(230 kcal, 18g carbs, 4.5g protein, 29g fat)

Why you shouldn’t do it….

I also understand that eating frequently is not for everyone.  First of all, it’s time consuming… You have to pack a bag full of food, in advance, likely with ice-packs and ziplocks–the whole gamut– it’s a ton of work!  Second of all, you have to be pretty-pretty-Larry-David in tune to when you are hungry so you don’t mindlessly graze.  Third, it’s sort of annoying if you aren’t uber into it (bag is heavier, you have to be the annoying one crunching the bag at the meeting or whipping out a smelly tuna salad).


There is no number of meals you should eat or not eat per day if you follow the guideline to: Eat when hungry, choose healthy foods most of the time, don’t eat a lot.


Chili: Not for the Faint-hearted

Our old Next Jump pal, Kate Wyman, sent over “… an awesome chili recipe. It kept me full all day!”  I asked if I could share it with everyone here, and she was pleased to offer it up.  Keep me posted if you try her recipe– and I can add your comments here.  If you have your own recipe, send it!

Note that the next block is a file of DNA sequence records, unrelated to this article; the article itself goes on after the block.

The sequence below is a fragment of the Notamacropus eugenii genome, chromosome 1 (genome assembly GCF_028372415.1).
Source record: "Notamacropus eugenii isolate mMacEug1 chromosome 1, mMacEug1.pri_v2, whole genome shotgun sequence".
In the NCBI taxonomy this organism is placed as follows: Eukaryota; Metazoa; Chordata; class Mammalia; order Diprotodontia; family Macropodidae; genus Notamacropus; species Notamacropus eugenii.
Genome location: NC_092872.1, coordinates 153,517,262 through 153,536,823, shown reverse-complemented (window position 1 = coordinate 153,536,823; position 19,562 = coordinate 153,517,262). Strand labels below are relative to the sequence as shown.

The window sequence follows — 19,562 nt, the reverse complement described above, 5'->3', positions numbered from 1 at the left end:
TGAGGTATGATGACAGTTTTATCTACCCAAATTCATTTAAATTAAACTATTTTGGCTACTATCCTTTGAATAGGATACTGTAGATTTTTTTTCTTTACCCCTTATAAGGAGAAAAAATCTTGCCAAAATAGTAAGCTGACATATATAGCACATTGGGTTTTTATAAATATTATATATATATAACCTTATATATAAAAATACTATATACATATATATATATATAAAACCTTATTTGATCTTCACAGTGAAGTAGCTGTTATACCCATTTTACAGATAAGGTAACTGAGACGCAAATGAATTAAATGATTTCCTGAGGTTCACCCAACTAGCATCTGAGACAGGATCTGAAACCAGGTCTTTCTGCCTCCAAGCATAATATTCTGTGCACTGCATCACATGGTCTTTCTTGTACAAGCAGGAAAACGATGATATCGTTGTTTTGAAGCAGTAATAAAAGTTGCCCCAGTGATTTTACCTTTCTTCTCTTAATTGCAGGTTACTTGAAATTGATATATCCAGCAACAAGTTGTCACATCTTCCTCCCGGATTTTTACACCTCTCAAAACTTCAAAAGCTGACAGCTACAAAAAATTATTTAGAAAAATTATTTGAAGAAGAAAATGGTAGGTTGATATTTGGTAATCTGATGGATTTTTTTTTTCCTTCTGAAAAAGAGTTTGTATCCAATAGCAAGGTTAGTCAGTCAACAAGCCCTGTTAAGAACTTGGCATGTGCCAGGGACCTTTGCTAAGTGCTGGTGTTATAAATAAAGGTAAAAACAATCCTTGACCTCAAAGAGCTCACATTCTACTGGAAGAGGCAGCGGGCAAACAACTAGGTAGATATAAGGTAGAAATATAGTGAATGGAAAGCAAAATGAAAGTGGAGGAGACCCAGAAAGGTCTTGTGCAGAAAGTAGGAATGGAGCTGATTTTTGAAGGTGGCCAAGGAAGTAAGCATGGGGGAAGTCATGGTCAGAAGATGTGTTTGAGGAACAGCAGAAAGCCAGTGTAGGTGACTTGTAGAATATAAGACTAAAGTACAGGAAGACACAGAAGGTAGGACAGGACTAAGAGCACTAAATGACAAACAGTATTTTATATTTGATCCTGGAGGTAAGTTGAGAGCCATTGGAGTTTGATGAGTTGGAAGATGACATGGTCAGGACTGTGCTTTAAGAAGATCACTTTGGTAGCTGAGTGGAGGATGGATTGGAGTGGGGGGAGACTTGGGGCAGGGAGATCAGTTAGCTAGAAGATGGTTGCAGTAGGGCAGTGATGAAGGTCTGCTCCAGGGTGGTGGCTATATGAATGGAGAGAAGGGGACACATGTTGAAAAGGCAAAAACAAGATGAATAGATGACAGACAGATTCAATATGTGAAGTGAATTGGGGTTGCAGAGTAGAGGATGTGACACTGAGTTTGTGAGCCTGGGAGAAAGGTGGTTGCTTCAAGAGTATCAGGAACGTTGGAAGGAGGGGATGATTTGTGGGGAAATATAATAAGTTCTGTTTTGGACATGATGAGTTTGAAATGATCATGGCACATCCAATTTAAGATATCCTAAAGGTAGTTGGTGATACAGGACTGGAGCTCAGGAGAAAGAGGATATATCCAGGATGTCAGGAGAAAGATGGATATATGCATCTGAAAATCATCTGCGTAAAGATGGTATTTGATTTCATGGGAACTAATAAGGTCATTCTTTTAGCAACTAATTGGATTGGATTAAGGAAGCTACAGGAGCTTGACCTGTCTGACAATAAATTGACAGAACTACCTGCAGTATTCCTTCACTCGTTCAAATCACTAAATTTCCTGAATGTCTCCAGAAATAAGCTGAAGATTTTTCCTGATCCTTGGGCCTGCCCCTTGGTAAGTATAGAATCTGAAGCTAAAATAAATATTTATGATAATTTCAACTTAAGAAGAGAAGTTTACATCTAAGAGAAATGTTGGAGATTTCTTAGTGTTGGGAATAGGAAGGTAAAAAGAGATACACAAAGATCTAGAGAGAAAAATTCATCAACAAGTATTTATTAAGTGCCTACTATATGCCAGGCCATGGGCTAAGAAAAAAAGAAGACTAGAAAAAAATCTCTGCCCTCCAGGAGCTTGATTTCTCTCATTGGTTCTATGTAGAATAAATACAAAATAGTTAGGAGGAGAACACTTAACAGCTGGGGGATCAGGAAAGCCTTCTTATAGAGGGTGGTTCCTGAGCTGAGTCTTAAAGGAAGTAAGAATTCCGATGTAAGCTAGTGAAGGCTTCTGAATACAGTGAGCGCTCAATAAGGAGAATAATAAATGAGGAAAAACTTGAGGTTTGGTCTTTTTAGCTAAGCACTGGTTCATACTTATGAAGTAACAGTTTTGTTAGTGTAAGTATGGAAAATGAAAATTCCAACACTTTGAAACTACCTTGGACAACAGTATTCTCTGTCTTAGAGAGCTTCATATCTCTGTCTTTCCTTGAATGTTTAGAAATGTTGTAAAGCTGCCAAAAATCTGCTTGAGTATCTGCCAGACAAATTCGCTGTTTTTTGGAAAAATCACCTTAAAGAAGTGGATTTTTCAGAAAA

• 1 – 1.5 lb lean ground beef/turkey
  • 1 can Newman’s own medium salsa
  • 1 large tomato (preferably heirloom)
  • 1 can sweet corn
  • 1 can red kidney beans
  • ½ -1 onion (to taste)
  • 1 packet chili seasoning
  • 1 cup water
  • Sugar (to taste)


  • Cook meat in large pot until brown
  • Add salsa and water and let simmer a few minutes
  • Add tomato, sweet corn, beans, onion, and seasoning – stir
  • Add sugar (I used confectionery because it was all I had) to taste… I probably ended up putting in a half cup or so
  • Let simmer on low heat for 20 minutes, stirring occasionally
  • Serve with shredded cheddar cheese and corn bread!!!


Time Meals and Workouts for Best Results

Why time meals and snacks around a workout?  Optimal nutrition boosts energy levels leading up to and during the workout, while also speeding up subsequent recovery.  Here is a quick guide on what to eat and when.

Timing is key

Whenever the body does physical work, it requires a balance of macronutrients (carbohydrates, proteins and fats).  Carbohydrates keep energy levels high leading up to the workout, replenish energy post workout (glycogen stores) and sustain high performance during the workout.  Protein supports recovery by building and repairing tissues, but can also enhance a workout when eaten in specific amounts beforehand.  Fat and fiber are excellent for recovery, but can lead to gastrointestinal distress prior to exercise.

2-4 Hours before exercise